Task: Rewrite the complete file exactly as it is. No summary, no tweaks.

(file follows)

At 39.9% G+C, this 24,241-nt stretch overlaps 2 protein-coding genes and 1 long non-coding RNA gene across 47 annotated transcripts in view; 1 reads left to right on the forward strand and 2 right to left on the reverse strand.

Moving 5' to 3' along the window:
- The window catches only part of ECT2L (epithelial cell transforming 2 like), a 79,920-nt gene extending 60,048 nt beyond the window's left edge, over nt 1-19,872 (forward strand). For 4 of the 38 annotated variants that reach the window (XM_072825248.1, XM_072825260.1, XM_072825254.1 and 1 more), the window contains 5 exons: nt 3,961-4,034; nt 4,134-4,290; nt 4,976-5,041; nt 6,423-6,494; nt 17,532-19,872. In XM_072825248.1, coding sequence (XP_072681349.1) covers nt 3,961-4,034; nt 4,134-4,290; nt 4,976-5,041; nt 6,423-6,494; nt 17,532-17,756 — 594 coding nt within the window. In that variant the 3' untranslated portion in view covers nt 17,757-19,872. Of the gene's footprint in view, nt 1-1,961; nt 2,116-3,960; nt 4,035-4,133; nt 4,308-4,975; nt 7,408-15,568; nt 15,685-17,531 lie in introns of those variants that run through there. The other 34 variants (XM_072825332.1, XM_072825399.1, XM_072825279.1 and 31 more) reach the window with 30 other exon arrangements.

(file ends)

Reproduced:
At 39.9% G+C, this 24,241-nt stretch overlaps 2 protein-coding genes and 1 long non-coding RNA gene across 47 annotated transcripts in view; 1 reads left to right on the forward strand and 2 right to left on the reverse strand.

Moving 5' to 3' along the window:
- The window catches only part of ECT2L (epithelial cell transforming 2 like), a 79,920-nt gene extending 60,048 nt beyond the window's left edge, over nt 1-19,872 (forward strand). For 4 of the 38 annotated variants that reach the window (XM_072825248.1, XM_072825260.1, XM_072825254.1 and 1 more), the window contains 5 exons: nt 3,961-4,034; nt 4,134-4,290; nt 4,976-5,041; nt 6,423-6,494; nt 17,532-19,872. In XM_072825248.1, coding sequence (XP_072681349.1) covers nt 3,961-4,034; nt 4,134-4,290; nt 4,976-5,041; nt 6,423-6,494; nt 17,532-17,756 — 594 coding nt within the window. In that variant the 3' untranslated portion in view covers nt 17,757-19,872. Of the gene's footprint in view, nt 1-1,961; nt 2,116-3,960; nt 4,035-4,133; nt 4,308-4,975; nt 7,408-15,568; nt 15,685-17,531 lie in introns of those variants that run through there. The other 34 variants (XM_072825332.1, XM_072825399.1, XM_072825279.1 and 31 more) reach the window with 30 other exon arrangements.